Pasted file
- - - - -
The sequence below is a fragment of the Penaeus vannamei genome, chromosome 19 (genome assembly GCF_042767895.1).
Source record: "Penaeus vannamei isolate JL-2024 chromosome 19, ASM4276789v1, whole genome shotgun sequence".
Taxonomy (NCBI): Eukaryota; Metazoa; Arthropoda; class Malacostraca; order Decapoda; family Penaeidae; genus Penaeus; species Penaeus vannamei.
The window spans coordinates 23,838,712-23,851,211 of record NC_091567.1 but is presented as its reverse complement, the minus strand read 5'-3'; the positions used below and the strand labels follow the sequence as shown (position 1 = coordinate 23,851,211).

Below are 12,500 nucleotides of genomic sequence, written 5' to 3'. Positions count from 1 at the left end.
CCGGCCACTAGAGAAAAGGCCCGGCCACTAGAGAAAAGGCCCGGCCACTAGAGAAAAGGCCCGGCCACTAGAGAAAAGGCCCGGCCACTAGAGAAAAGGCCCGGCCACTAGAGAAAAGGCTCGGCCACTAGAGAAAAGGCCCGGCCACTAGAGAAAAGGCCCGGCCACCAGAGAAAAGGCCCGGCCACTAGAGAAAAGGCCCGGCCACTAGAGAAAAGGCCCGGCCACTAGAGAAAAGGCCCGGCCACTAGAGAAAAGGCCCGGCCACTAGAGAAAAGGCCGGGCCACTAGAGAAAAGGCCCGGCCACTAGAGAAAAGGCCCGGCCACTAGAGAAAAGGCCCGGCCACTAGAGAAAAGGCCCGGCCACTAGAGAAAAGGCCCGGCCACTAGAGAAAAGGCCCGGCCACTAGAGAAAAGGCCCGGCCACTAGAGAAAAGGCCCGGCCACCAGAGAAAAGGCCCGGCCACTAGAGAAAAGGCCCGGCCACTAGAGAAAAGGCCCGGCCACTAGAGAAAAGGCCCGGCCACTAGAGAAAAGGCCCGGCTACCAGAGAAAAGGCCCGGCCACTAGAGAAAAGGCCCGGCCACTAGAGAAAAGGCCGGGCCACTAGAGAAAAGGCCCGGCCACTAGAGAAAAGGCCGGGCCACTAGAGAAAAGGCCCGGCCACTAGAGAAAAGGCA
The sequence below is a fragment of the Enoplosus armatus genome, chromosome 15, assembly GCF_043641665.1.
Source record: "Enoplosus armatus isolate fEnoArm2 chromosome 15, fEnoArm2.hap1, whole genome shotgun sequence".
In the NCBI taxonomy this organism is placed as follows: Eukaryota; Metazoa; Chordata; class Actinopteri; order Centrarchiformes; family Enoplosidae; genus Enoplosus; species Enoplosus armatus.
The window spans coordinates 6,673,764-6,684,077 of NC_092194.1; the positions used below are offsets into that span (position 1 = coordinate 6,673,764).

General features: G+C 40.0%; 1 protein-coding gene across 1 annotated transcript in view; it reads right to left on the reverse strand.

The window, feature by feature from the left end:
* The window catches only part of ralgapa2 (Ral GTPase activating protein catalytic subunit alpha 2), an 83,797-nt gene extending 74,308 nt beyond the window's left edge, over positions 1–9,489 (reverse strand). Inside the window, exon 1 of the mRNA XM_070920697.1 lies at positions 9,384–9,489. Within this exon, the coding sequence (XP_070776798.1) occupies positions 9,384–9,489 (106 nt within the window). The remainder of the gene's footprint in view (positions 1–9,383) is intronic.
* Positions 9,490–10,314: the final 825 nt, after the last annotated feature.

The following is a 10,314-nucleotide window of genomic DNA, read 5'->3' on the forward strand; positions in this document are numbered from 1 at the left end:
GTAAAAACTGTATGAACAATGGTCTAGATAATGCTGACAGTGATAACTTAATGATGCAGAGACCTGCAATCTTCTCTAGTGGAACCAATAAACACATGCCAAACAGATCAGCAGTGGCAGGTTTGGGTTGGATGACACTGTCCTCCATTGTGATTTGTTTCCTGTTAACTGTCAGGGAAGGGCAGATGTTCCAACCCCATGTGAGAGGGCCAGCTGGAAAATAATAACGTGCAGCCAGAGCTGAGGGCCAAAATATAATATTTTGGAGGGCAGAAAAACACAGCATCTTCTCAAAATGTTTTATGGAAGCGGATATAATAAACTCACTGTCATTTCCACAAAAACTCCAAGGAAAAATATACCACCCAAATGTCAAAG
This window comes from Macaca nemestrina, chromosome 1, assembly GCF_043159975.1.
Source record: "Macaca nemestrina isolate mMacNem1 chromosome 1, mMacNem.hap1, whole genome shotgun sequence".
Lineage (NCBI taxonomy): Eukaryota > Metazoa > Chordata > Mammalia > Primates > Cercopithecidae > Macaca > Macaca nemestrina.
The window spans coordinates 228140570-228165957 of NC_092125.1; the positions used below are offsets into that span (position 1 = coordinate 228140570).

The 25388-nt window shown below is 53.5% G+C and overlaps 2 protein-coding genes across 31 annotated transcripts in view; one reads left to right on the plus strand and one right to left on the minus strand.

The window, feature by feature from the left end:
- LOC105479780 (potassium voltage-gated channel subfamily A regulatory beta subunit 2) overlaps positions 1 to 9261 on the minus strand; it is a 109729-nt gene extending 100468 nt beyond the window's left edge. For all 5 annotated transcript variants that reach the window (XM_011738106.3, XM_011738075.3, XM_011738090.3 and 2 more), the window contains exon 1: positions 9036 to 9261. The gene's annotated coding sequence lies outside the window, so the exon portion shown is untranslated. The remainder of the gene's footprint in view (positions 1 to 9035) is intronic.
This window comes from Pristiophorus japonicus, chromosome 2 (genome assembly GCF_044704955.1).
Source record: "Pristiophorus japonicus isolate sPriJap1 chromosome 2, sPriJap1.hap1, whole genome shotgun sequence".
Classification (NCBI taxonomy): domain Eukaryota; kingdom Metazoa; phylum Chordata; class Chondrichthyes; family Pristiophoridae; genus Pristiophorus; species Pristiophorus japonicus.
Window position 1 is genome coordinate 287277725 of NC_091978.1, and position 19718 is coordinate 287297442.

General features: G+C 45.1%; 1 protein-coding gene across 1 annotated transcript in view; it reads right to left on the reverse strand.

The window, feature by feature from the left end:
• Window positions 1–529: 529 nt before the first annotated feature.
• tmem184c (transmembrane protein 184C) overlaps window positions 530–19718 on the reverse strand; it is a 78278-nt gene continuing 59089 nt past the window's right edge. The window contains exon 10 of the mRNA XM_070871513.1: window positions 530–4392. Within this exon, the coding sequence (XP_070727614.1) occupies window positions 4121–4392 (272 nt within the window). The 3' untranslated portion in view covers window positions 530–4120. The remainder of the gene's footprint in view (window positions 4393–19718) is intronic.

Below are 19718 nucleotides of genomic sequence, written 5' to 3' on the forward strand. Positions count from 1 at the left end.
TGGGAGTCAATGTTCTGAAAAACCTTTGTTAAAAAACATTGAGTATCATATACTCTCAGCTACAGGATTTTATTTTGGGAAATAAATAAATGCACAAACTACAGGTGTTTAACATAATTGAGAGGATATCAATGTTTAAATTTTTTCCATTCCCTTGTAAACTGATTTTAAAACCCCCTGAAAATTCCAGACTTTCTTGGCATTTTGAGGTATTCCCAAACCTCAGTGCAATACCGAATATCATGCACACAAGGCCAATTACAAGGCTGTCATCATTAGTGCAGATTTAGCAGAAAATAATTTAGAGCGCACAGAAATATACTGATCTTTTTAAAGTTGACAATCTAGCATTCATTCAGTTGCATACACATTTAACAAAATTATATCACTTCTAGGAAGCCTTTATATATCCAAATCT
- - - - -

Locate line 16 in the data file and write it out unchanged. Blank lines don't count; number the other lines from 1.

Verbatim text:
GTAAAAACTGTATGAACAATGGTCTAGATAATGCTGACAGTGATAACTTAATGATGCAGAGACCTGCAATCTTCTCTAGTGGAACCAATAAACACATGCCAAACAGATCAGCAGTGGCAGGTTTGGGTTGGATGACACTGTCCTCCATTGTGATTTGTTTCCTGTTAACTGTCAGGGAAGGGCAGATGTTCCAACCCCATGTGAGAGGGCCAGCTGGAAAATAATAACGTGCAGCCAGAGCTGAGGGCCAAAATATAATATTTTGGAGGGCAGAAAAACACAGCATCTTCTCAAAATGTTTTATGGAAGCGGATATAATAAACTCACTGTCATTTCCACAAAAACTCCAAGGAAAAATATACCACCCAAATGTCAAAG